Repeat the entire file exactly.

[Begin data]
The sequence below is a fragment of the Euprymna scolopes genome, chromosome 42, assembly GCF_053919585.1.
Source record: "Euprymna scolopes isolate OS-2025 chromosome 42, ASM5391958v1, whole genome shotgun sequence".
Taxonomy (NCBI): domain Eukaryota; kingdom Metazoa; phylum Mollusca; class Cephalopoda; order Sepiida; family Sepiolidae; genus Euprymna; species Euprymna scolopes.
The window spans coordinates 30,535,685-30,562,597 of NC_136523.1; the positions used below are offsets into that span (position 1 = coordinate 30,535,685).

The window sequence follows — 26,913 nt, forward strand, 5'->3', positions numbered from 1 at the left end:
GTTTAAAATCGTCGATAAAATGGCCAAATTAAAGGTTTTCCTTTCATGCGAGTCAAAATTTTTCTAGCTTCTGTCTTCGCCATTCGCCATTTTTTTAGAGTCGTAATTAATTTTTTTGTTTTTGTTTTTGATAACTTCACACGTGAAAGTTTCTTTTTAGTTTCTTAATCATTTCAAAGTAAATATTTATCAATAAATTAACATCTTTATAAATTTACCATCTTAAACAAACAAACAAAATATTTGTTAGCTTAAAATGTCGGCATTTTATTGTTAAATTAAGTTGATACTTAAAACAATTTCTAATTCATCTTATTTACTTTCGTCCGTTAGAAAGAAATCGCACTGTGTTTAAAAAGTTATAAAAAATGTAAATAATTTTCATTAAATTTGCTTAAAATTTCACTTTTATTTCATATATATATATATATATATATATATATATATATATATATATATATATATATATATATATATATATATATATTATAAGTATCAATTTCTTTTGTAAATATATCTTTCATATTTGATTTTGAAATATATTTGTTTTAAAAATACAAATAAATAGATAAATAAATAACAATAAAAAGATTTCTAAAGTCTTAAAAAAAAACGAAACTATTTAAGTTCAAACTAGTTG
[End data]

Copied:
The sequence below is a fragment of the Euprymna scolopes genome, chromosome 42, assembly GCF_053919585.1.
Source record: "Euprymna scolopes isolate OS-2025 chromosome 42, ASM5391958v1, whole genome shotgun sequence".
Taxonomy (NCBI): domain Eukaryota; kingdom Metazoa; phylum Mollusca; class Cephalopoda; order Sepiida; family Sepiolidae; genus Euprymna; species Euprymna scolopes.
The window spans coordinates 30,535,685-30,562,597 of NC_136523.1; the positions used below are offsets into that span (position 1 = coordinate 30,535,685).

The window sequence follows — 26,913 nt, forward strand, 5'->3', positions numbered from 1 at the left end:
GTTTAAAATCGTCGATAAAATGGCCAAATTAAAGGTTTTCCTTTCATGCGAGTCAAAATTTTTCTAGCTTCTGTCTTCGCCATTCGCCATTTTTTTAGAGTCGTAATTAATTTTTTTGTTTTTGTTTTTGATAACTTCACACGTGAAAGTTTCTTTTTAGTTTCTTAATCATTTCAAAGTAAATATTTATCAATAAATTAACATCTTTATAAATTTACCATCTTAAACAAACAAACAAAATATTTGTTAGCTTAAAATGTCGGCATTTTATTGTTAAATTAAGTTGATACTTAAAACAATTTCTAATTCATCTTATTTACTTTCGTCCGTTAGAAAGAAATCGCACTGTGTTTAAAAAGTTATAAAAAATGTAAATAATTTTCATTAAATTTGCTTAAAATTTCACTTTTATTTCATATATATATATATATATATATATATATATATATATATATATATATATATATATATATATATATATATATATTATAAGTATCAATTTCTTTTGTAAATATATCTTTCATATTTGATTTTGAAATATATTTGTTTTAAAAATACAAATAAATAGATAAATAAATAACAATAAAAAGATTTCTAAAGTCTTAAAAAAAAACGAAACTATTTAAGTTCAAACTAGTTG